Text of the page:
Grand Island Independent,
02/06/05 -- CropChoice: Growing liability concerns about
biotech crops have farmers in Vermont, Montana and North Dakota
supporting legislation to make biotechnology companies, not farmers
and grain elevators, liable for damages from genetically modified
crops, according to the Western Organization of Resource Councils.
The legislation would also prevent the manufacturers from suing
farmers who are unintentionally growing genetically engineered crops
because their fields have been contaminated by crops planted nearby.
Legislative committees in Vermont and Montana have heard testimony
supporting Farmer Protection Acts and a hearing has been scheduled
for Thursday in North Dakota by the Senate Agriculture Committee.
Farm advocacy groups across the nation such as WORC are working
with farmers to ensure protection from liability for any damage
caused by biotech products.
"If genetically engineered wheat is introduced, this bill
will protect farmers from the liabilities associated with this crop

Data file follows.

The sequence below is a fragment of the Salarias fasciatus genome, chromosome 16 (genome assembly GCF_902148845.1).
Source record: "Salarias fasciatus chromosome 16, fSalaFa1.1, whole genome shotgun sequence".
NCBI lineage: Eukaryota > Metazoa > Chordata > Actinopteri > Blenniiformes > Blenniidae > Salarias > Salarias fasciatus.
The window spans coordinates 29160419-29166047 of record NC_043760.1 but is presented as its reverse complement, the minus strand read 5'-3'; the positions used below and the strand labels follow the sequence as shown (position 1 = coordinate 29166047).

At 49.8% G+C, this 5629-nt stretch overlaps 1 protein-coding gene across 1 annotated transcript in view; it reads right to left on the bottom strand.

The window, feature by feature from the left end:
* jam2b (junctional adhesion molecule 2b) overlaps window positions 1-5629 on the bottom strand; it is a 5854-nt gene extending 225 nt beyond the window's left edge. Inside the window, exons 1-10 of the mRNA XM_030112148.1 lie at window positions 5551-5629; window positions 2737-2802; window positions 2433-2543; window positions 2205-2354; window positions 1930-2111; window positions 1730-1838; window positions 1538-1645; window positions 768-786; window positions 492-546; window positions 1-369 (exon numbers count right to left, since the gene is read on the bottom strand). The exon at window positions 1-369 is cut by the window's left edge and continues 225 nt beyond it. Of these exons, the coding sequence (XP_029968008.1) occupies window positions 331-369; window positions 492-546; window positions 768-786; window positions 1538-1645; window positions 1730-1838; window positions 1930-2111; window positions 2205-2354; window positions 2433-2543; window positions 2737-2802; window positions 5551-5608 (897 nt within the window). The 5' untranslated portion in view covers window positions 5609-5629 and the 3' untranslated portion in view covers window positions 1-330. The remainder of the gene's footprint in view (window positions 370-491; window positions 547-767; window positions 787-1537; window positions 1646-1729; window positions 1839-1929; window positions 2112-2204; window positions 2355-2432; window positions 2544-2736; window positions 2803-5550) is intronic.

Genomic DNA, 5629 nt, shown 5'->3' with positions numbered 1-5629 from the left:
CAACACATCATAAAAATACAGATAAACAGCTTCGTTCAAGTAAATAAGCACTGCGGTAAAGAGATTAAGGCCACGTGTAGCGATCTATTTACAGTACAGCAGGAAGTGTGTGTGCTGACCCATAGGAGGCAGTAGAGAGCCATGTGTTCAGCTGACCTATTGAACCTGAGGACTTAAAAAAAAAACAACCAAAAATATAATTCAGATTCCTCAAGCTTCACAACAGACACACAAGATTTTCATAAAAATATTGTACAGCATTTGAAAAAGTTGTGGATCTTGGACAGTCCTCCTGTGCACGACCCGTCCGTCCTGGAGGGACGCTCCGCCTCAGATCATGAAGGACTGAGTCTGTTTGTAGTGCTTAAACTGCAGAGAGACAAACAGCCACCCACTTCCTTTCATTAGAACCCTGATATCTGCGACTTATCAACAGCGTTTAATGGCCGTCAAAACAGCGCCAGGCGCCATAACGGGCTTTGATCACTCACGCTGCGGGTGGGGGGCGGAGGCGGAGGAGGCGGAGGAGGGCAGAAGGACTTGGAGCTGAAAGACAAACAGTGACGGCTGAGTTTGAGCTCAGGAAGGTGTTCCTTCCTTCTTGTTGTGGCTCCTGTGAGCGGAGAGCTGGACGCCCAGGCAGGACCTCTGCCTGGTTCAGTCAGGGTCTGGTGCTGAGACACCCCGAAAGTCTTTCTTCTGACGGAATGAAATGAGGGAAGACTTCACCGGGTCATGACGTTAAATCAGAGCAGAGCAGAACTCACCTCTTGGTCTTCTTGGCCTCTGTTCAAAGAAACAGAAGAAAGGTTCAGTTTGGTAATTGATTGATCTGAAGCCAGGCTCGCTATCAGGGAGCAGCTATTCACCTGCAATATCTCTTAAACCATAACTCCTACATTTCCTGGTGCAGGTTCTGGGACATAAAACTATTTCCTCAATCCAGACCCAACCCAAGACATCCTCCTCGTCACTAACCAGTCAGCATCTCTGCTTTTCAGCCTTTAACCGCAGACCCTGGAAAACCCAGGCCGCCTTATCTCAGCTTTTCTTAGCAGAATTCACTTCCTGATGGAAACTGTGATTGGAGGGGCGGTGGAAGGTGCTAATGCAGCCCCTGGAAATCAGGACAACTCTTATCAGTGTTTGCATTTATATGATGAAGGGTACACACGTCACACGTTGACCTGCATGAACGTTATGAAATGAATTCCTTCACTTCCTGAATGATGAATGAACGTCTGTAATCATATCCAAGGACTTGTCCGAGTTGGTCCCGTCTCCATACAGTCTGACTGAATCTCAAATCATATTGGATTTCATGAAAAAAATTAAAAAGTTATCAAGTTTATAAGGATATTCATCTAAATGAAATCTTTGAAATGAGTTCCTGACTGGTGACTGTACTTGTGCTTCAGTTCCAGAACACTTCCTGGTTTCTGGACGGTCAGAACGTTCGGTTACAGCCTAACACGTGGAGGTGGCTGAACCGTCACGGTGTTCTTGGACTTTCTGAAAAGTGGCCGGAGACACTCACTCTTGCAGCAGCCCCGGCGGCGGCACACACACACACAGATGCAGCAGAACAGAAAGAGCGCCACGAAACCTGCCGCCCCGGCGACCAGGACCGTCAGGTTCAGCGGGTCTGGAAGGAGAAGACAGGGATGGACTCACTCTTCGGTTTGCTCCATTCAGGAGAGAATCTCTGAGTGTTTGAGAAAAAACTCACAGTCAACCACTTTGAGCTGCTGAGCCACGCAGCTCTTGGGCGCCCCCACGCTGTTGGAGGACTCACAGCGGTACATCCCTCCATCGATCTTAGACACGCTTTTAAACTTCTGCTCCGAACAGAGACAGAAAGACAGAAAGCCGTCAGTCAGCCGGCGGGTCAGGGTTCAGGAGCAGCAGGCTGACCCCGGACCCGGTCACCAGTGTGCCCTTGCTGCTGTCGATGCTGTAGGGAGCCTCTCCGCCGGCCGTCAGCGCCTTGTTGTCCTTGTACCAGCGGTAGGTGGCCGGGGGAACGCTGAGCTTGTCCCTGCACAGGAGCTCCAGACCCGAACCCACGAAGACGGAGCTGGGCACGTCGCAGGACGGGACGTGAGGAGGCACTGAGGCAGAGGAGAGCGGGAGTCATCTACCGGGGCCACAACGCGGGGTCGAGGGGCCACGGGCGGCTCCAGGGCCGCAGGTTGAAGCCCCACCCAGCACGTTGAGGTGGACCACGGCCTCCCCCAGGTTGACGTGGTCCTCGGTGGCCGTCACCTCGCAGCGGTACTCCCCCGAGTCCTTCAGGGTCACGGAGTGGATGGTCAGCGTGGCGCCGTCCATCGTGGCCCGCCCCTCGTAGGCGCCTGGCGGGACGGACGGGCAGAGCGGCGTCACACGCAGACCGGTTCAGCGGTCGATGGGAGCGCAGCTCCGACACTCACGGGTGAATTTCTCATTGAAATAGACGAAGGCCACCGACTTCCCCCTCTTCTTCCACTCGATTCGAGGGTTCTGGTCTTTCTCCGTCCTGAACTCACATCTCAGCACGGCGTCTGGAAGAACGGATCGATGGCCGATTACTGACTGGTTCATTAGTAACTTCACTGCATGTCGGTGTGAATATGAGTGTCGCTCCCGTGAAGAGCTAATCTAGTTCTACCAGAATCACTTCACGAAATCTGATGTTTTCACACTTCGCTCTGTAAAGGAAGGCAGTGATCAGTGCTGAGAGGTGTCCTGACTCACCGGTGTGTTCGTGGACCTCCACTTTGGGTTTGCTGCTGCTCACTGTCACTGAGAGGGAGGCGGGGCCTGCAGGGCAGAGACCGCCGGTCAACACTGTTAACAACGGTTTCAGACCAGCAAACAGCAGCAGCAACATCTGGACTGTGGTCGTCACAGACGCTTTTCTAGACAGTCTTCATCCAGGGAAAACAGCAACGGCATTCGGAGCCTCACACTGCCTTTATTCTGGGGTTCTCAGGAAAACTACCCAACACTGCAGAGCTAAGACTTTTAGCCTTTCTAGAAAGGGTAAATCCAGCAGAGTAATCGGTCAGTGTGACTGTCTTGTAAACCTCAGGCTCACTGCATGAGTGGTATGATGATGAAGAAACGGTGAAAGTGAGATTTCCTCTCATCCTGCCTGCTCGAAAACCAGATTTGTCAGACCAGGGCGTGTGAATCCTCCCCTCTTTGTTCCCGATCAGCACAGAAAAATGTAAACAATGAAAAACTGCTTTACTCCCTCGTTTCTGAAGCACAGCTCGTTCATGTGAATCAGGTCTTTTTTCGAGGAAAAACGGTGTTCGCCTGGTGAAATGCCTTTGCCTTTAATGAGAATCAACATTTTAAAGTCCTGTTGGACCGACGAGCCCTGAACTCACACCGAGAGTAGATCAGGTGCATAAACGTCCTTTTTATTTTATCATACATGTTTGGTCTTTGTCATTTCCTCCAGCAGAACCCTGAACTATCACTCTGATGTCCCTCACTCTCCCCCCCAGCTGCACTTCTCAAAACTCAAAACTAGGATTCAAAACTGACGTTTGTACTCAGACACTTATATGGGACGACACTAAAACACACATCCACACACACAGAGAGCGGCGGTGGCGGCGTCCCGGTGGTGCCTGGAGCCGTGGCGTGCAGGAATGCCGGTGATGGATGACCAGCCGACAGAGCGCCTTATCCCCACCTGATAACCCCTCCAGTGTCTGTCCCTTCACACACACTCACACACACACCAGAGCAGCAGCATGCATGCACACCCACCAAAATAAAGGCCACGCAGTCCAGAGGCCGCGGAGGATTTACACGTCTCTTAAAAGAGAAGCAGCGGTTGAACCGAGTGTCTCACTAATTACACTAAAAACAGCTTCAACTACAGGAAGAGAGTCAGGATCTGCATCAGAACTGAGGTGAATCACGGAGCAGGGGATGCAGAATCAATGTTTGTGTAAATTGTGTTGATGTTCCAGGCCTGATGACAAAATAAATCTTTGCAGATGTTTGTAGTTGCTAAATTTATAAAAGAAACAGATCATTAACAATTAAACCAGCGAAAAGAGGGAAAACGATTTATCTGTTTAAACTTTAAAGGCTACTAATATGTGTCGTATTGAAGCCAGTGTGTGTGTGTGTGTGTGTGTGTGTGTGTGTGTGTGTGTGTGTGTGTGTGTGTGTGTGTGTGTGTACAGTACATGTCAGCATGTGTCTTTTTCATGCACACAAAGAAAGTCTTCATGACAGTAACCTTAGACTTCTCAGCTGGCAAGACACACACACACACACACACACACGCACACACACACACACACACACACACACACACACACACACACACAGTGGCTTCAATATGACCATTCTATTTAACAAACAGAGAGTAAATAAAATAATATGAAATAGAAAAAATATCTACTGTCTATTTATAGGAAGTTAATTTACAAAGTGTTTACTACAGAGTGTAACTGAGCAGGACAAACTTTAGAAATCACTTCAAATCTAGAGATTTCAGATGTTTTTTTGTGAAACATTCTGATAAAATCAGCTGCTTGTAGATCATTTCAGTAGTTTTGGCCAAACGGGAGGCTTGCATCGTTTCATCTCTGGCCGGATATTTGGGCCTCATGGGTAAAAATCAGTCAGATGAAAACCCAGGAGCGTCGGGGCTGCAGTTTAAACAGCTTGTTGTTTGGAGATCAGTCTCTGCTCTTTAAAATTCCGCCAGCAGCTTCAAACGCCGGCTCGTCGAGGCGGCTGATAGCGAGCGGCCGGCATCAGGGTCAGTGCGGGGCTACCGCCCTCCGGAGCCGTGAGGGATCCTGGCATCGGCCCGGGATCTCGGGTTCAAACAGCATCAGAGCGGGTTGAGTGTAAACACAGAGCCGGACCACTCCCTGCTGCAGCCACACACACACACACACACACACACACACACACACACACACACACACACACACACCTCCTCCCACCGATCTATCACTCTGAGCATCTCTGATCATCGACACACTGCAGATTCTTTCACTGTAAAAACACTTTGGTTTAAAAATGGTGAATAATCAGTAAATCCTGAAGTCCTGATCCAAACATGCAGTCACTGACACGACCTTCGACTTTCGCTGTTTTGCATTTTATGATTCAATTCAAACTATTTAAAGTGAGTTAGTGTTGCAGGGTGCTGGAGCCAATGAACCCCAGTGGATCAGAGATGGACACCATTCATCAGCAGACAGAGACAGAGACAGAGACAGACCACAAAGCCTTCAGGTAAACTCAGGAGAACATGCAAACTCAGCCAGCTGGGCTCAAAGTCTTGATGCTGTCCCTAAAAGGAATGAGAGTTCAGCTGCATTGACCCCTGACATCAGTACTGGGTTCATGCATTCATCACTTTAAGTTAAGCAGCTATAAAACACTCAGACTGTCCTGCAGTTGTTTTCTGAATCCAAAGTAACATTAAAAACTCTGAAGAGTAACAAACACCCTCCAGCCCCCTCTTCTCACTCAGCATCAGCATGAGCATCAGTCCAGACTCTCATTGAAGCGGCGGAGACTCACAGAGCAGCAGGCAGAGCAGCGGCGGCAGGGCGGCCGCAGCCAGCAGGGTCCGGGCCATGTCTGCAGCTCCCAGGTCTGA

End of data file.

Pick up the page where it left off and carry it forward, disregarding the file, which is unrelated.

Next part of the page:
resulting from contamination by making sure biotechnology companies
are responsible for their product," said Dena Hoff, a farmer
near Glendive, Mont., and representative of the Northern Plains
Hoff cited a recently released study, Monsanto vs. Farmers, by
the Center for Food Safety that found that Monsanto has sued or
is suing more than 100 farmers for patent infringement. Even farmers
who have not planted the seeds are at risk of these lawsuits.
Currently, farmers who buy genetically engineered seeds must sign
Technology Use Agreements. These agreements shield the patent company
from liability for contamination and place the full liability burden
on farmers. Farmers contend these agreements essentially pit farmer
against farmer when conflicts arise.
Farmers are equally concerned about the effects on grain elevators.
"Losses to a country elevator for a 400,000-bushel train load
of wheat to a West Coast port could equal a half-million-dollar
loss of milling grade, transportation costs and railroad charges
for a train load of wheat sitting idle at the port," said Todd
Leake, a wheat farmer from Grand Forks County, N.D., and member
of the Dakota Resource Council. "These losses would bankrupt
these country elevators."